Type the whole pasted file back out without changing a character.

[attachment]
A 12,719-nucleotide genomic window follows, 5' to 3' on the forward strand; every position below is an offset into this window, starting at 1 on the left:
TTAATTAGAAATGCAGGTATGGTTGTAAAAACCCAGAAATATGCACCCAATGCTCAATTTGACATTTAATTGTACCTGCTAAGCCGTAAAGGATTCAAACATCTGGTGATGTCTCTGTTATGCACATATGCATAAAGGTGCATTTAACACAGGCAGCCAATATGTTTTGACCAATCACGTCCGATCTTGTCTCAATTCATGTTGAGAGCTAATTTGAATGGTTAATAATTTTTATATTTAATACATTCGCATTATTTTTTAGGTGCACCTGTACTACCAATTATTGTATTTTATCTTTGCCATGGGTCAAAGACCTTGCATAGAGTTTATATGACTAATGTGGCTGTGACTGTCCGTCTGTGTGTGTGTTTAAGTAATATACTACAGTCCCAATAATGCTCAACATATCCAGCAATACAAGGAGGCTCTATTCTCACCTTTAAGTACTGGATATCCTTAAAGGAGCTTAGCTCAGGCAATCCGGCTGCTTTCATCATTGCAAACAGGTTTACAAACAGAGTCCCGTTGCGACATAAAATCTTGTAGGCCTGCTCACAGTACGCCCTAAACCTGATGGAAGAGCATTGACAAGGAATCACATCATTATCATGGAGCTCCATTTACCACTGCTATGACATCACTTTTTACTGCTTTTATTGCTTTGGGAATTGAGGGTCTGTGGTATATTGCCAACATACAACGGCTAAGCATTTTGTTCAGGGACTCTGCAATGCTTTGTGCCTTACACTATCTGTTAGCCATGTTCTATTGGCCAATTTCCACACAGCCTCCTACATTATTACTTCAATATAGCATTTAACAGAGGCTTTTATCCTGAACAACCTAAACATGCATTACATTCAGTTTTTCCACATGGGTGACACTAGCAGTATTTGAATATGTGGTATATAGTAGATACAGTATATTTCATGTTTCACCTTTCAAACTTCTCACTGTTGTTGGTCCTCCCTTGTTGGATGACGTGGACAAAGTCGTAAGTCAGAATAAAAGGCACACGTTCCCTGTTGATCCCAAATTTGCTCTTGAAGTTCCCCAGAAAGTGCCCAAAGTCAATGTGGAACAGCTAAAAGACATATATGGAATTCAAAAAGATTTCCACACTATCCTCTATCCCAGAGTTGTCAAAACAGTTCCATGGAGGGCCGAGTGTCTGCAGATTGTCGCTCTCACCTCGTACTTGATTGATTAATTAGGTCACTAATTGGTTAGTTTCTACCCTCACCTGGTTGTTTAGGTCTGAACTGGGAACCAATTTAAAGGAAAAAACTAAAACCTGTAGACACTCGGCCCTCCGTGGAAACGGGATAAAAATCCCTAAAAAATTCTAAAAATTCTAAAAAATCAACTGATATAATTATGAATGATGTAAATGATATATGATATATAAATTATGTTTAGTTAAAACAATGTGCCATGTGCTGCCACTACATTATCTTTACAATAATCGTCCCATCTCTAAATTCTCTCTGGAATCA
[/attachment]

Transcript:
A 12,719-nucleotide genomic window follows, 5' to 3' on the forward strand; every position below is an offset into this window, starting at 1 on the left:
TTAATTAGAAATGCAGGTATGGTTGTAAAAACCCAGAAATATGCACCCAATGCTCAATTTGACATTTAATTGTACCTGCTAAGCCGTAAAGGATTCAAACATCTGGTGATGTCTCTGTTATGCACATATGCATAAAGGTGCATTTAACACAGGCAGCCAATATGTTTTGACCAATCACGTCCGATCTTGTCTCAATTCATGTTGAGAGCTAATTTGAATGGTTAATAATTTTTATATTTAATACATTCGCATTATTTTTTAGGTGCACCTGTACTACCAATTATTGTATTTTATCTTTGCCATGGGTCAAAGACCTTGCATAGAGTTTATATGACTAATGTGGCTGTGACTGTCCGTCTGTGTGTGTGTTTAAGTAATATACTACAGTCCCAATAATGCTCAACATATCCAGCAATACAAGGAGGCTCTATTCTCACCTTTAAGTACTGGATATCCTTAAAGGAGCTTAGCTCAGGCAATCCGGCTGCTTTCATCATTGCAAACAGGTTTACAAACAGAGTCCCGTTGCGACATAAAATCTTGTAGGCCTGCTCACAGTACGCCCTAAACCTGATGGAAGAGCATTGACAAGGAATCACATCATTATCATGGAGCTCCATTTACCACTGCTATGACATCACTTTTTACTGCTTTTATTGCTTTGGGAATTGAGGGTCTGTGGTATATTGCCAACATACAACGGCTAAGCATTTTGTTCAGGGACTCTGCAATGCTTTGTGCCTTACACTATCTGTTAGCCATGTTCTATTGGCCAATTTCCACACAGCCTCCTACATTATTACTTCAATATAGCATTTAACAGAGGCTTTTATCCTGAACAACCTAAACATGCATTACATTCAGTTTTTCCACATGGGTGACACTAGCAGTATTTGAATATGTGGTATATAGTAGATACAGTATATTTCATGTTTCACCTTTCAAACTTCTCACTGTTGTTGGTCCTCCCTTGTTGGATGACGTGGACAAAGTCGTAAGTCAGAATAAAAGGCACACGTTCCCTGTTGATCCCAAATTTGCTCTTGAAGTTCCCCAGAAAGTGCCCAAAGTCAATGTGGAACAGCTAAAAGACATATATGGAATTCAAAAAGATTTCCACACTATCCTCTATCCCAGAGTTGTCAAAACAGTTCCATGGAGGGCCGAGTGTCTGCAGATTGTCGCTCTCACCTCGTACTTGATTGATTAATTAGGTCACTAATTGGTTAGTTTCTACCCTCACCTGGTTGTTTAGGTCTGAACTGGGAACCAATTTAAAGGAAAAAACTAAAACCTGTAGACACTCGGCCCTCCGTGGAAACGGGATAAAAATCCCTAAAAAATTCTAAAAATTCTAAAAAATCAACTGATATAATTATGAATGATGTAAATGATATATGATATATAAATTATGTTTAGTTAAAACAATGTGCCATGTGCTGCCACTACATTATCTTTACAATAATCGTCCCATCTCTAAATTCTCTCTGGAATCA